Located about three to four hundred miles northwest of Edmonton was the loading area of Grande Prairie with its centre at Saskatoon Lake. It was served by the Hudson’s Bay Co., Revillon Freres, and Fletcher Bredin, who had their provisions freighted in during the winter months due to impassable road conditions in the spring and summer.
About 1910 the settlers began coming in so it was necessary to have a road into the area. Henry Roberts and Harry Adair were two of the settlers chosen to select a route to the most appropriate point on the railway. Edson, a divisional point on the Grand Trunk Pacific Railway was the place chosen as a starting point. Road crews were placed at different points along this route under a foreman who had ten or twelve men under his supervision. They cut the trees and chopped the brush and put in bridges and corduroy when it was necessary.
Stopping places were put in where water could be found for the oxen and horses which travelled this route. At many points extra relay horses were kept to replace any horses that played out while hauling the mail which was hauled over this trail. Some of the stopping places were: Roses, about ten miles northwest of Edson; the Frenchman at the twenty mile place; the Athabasca at the river of that name; The Baptiste; Hundred Mile and House River. At Sturgeon Lake the stopping point was at the Hudson’s Bay post. Then there was Scotty’s at the west side of the Lake; Harper’s and the Hay Camp. Further on was Goodwin’s at the Big Smoky; Lou Kelliko, William Kelliko; the Tarpaper Shack; Peschong and the Cameron’s. The latter three were at the Kleskun Hills, then on to Bear Creek where Benson and also George Bredin had stopping places. Bear Creek is now called Grande Prairie City.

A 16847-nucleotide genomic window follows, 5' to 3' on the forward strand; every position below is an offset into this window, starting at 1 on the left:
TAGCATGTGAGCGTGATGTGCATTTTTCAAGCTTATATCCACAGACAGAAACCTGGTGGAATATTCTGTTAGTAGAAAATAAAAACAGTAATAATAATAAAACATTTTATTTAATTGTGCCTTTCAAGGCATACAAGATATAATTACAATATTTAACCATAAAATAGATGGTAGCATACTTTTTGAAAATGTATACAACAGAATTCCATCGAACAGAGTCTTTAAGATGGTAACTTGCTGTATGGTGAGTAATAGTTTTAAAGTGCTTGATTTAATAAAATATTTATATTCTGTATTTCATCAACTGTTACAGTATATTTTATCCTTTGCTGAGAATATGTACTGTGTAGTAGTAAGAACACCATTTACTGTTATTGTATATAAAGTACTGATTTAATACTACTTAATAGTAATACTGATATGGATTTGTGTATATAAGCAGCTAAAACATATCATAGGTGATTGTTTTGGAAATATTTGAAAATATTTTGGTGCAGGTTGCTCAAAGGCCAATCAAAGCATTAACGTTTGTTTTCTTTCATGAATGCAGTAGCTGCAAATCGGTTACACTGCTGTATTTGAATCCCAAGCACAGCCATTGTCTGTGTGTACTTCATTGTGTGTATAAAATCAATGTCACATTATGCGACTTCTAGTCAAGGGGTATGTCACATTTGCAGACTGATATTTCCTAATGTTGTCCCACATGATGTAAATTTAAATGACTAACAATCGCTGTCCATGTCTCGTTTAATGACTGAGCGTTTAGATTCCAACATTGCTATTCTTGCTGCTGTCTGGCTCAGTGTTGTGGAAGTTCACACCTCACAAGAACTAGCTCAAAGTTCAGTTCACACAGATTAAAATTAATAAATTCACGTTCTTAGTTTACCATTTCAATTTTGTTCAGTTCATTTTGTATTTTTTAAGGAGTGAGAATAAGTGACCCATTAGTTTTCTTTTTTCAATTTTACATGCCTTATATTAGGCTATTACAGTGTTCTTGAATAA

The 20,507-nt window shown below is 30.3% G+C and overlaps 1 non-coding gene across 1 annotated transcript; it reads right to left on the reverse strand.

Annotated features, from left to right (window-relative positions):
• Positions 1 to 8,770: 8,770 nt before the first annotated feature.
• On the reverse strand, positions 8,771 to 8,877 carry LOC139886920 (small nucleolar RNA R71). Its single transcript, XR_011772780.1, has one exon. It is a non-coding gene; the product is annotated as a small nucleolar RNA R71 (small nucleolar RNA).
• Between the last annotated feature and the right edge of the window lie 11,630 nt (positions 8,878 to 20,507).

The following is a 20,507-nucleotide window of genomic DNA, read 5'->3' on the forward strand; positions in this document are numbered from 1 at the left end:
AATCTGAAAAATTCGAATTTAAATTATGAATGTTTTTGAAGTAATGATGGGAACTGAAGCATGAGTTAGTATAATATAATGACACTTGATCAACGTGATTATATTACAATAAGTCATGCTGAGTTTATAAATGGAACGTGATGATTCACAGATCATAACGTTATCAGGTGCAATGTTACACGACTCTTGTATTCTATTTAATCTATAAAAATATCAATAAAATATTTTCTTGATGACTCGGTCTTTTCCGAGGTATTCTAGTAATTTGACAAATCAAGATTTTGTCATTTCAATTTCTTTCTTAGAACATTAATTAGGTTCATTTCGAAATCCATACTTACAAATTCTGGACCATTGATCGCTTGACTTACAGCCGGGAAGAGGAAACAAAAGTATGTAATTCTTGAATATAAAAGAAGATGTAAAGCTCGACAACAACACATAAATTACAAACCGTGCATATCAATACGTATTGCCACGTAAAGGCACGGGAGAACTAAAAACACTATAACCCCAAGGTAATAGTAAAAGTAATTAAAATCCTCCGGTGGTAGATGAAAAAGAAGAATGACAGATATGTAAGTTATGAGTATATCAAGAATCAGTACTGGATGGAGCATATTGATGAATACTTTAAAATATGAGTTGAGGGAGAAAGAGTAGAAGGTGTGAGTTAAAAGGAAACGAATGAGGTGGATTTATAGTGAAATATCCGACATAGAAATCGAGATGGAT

There were many different means of transportation over this Edson Trail. Some walked while others walked and trailed a hand sleigh. Others drove a yoke of oxen or a team of horses and one person was known to have driven a cow and a mule.
On the way out for provisions “those who had stock” would cache a bale of hay at different points to feed the stock on the way back. Quite often the rabbits ate the hay. Many on the way out would take a sleigh with a wagon loaded on it to compete with the Chinook Winds which would melt the snow overnight. On the way back from purchasing their supplies the majority of people had much in common. They were financially embarrassed or had an over supply of unwelcome company. In the summer time this difficulty could be partly overcome by placing ones underwear over an anthill, while others got relief by using a hot flat iron.
The trail was mapped out through many different types of country. Some good farming land, some extremely hilly, some heavier timber as well as a great deal of Muskeg. The larger streams such as the Big Smoky and the Athabasca Rivers were crossed by means of a ferry — a flat-bottomed boat fastened by cables on both sides of the river. The force of the stream drove the ferry with its load to the other side of the stream.
The Edson Trail is now entirely out of use and is grown up with brush but it served a wonderful purpose.